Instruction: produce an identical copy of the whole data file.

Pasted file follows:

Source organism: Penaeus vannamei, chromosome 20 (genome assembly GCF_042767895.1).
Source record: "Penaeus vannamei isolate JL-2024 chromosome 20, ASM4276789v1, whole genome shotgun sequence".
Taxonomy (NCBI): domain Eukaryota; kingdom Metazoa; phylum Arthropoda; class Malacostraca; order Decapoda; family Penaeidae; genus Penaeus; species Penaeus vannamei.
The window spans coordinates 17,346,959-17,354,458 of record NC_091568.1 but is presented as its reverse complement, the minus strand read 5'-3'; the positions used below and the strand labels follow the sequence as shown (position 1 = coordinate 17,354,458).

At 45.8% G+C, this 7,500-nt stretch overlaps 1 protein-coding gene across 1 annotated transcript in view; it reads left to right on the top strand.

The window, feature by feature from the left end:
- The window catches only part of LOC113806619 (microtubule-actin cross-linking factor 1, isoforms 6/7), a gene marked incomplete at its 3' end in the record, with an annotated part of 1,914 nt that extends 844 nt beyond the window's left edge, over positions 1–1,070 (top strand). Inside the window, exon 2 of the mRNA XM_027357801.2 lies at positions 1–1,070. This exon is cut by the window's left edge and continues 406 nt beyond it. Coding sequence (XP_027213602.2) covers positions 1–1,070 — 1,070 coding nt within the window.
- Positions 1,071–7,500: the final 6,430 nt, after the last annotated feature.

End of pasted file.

Source organism: Penaeus vannamei, chromosome 20 (genome assembly GCF_042767895.1).
Source record: "Penaeus vannamei isolate JL-2024 chromosome 20, ASM4276789v1, whole genome shotgun sequence".
Taxonomy (NCBI): domain Eukaryota; kingdom Metazoa; phylum Arthropoda; class Malacostraca; order Decapoda; family Penaeidae; genus Penaeus; species Penaeus vannamei.
The window spans coordinates 17,346,959-17,354,458 of record NC_091568.1 but is presented as its reverse complement, the minus strand read 5'-3'; the positions used below and the strand labels follow the sequence as shown (position 1 = coordinate 17,354,458).

At 45.8% G+C, this 7,500-nt stretch overlaps 1 protein-coding gene across 1 annotated transcript in view; it reads left to right on the top strand.

The window, feature by feature from the left end:
- The window catches only part of LOC113806619 (microtubule-actin cross-linking factor 1, isoforms 6/7), a gene marked incomplete at its 3' end in the record, with an annotated part of 1,914 nt that extends 844 nt beyond the window's left edge, over positions 1–1,070 (top strand). Inside the window, exon 2 of the mRNA XM_027357801.2 lies at positions 1–1,070. This exon is cut by the window's left edge and continues 406 nt beyond it. Coding sequence (XP_027213602.2) covers positions 1–1,070 — 1,070 coding nt within the window.
- Positions 1,071–7,500: the final 6,430 nt, after the last annotated feature.